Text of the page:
Bharti Asher on running one of the oldest play schools in the city

The quaint house with black-tiled roof, immaculate waiting sheds, colourful concrete miniatures, manicured bushes and pale green gate wears its age gracefully. Toddlers troop out to waiting parents and auto rickshaws. Inside, Bharti Asher, clad in a white chiffon sari and white self-print blouse, matching perfectly with her spotless white hair, is making worksheets on the computer. Children peek in to say good bye. She responds warmly. “Children should feel wanted. They should feel there is some one waiting for them in school. When they leave, I often tell them, ‘I will be waiting for you tomorrow,’” says Bharti.

Asher’s ‘Tiny Tots’, one of the oldest play schools in the city, turned 28 this month. She brought in the concept of play schools here when they were hardly any around. Begun with 16 children, a help and two teachers in 1984, the school today boasts around 200 students, three helps and 13 teachers and has a nursery school apart from play classes.

Three decades of engagement with toddlers have been an education for Bharti. The right way of educating a child is nebulous and often making a child feel wanted and cared for is her yardstick.

“You should like children. How qualified you are, is theoretical,” she says. She tells her teachers to be generous with physical warmth, a hug, a pat, which makes all the difference to a child being weaned away from home.

A graduate in Home Science from Avinashilingam University, Coimbatore, where she was also taught child psychology, child development, child education and food and nutrition, Bharti has learnt to put all of it to use. A Gujarati born and brought up in Coimbatore, Kozhikode became home post marriage. A nursery school was a dream and she approached her businessman husband to give her the house for the school. “He told me I can run the school from this house if I manage to vacate the tenants. I came every day requesting them to vacate. Finally, it happened,” she recounts. Initially she toured schools in Mumbai, Chennai, Bangalore and Coimbatore. “Playschools were popular in Mumbai. I would sit in the class, watch and learn,” she says.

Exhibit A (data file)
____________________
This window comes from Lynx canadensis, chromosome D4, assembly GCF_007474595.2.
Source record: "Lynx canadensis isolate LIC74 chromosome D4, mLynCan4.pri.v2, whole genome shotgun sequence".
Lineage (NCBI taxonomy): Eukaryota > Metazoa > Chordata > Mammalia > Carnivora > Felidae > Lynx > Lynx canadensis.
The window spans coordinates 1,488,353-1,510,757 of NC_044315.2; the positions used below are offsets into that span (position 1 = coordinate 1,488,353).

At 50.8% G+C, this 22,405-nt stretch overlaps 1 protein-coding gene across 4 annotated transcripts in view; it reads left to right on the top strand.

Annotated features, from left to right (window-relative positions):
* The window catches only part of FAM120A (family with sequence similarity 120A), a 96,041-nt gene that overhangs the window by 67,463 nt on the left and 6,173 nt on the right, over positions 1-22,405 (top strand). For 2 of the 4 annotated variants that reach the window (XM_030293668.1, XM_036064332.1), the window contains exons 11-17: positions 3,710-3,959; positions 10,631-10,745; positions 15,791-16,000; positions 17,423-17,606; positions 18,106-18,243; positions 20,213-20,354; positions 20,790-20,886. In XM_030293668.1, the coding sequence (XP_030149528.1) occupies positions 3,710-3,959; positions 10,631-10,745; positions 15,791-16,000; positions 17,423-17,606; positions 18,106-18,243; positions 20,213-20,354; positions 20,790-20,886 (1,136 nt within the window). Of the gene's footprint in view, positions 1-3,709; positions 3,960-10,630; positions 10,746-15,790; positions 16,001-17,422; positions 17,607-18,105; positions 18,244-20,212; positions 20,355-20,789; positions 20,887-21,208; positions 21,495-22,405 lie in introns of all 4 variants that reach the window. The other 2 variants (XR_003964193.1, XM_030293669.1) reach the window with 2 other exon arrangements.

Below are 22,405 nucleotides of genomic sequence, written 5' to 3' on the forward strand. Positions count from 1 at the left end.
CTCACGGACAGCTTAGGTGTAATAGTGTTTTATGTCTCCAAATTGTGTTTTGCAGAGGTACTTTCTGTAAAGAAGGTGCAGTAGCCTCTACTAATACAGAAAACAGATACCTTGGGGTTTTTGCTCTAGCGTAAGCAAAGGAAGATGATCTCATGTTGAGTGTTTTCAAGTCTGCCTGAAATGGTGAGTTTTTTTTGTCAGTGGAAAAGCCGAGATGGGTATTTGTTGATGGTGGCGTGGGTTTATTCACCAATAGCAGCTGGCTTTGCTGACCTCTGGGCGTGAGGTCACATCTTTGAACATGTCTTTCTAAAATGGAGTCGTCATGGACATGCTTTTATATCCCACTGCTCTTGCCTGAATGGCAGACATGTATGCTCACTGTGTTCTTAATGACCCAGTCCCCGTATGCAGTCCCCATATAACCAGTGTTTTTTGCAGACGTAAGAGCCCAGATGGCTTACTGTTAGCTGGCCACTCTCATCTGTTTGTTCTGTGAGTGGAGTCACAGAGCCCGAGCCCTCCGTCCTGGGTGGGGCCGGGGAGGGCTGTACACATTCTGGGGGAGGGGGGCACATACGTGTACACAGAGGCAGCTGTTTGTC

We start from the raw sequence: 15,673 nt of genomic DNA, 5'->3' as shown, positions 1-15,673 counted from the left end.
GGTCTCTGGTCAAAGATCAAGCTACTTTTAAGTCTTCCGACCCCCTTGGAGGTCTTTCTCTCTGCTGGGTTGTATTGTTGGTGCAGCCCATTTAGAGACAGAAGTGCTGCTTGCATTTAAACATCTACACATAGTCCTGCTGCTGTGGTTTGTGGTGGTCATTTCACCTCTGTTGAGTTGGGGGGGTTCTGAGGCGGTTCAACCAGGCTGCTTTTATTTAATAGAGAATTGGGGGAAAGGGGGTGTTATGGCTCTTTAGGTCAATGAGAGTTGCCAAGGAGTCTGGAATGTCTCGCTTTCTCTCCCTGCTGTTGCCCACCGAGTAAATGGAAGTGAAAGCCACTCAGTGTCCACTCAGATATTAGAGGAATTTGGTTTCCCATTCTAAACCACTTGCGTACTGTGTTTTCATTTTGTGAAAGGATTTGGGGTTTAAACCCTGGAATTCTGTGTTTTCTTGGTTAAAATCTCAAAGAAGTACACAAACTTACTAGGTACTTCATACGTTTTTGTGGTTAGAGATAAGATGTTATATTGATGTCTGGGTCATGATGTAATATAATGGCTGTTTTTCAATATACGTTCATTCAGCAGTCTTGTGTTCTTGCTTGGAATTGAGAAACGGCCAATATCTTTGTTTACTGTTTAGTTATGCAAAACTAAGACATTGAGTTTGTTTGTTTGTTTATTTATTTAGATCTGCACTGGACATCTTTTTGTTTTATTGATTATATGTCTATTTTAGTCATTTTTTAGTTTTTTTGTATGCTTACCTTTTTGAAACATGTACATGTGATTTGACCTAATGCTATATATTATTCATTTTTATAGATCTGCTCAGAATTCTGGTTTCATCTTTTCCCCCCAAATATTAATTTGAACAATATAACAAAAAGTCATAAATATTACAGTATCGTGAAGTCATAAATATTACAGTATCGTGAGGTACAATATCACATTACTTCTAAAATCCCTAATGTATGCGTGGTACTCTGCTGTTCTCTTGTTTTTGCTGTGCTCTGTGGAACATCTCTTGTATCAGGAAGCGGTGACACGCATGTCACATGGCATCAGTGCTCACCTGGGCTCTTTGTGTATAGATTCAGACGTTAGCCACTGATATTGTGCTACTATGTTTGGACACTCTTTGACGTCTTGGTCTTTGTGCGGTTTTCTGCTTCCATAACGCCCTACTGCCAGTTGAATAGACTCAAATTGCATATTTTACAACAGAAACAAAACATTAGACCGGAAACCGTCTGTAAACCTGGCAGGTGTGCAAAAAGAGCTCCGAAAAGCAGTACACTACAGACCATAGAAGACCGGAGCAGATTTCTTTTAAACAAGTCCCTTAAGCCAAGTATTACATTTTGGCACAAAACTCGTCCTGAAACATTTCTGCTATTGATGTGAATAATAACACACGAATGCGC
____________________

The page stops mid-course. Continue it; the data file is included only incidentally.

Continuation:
Bharti stresses the all-round development of a child in a play class. “They are taught different skills – listening, sorting, balancing, interaction.” Her method has evolved from her experience. “Earlier, we used to teach them to write. Now, we don’t. It is too early.”

If annual days are a norm, Bharti is convinced she doesn’t need one. “We had an annual day once and I wanted all my children to take part. As each event got over, parents would go home with those children. The final event was a solo dance by Vaishali and when her turn arrived, she came onto the stage and danced, but was crying all along. I hugged and asked her why. She told me, ‘My parents, they have gone,’” she recollects, her eyes welling up. The agony of the child who thought her parents have gone, yet left with no choice but to dance, traumatised the teacher. “I thought of the mental torture I put the child through. I wondered why we should train children like circus animals and make them perform.” Ever since, there were no annual days at Tiny Tots on East Hill Road.

As the children of her first students begin their stint at her school, Bharti is keeping pace. “I have hired a retired head mistress to teach children moral values, help them be good human beings,” she says. She continues to scoop in material from where ever she can. Ask her about the future of the school when she chooses to retire, she says, “I wish to live in the present.”

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MetroplusJune 28, 2012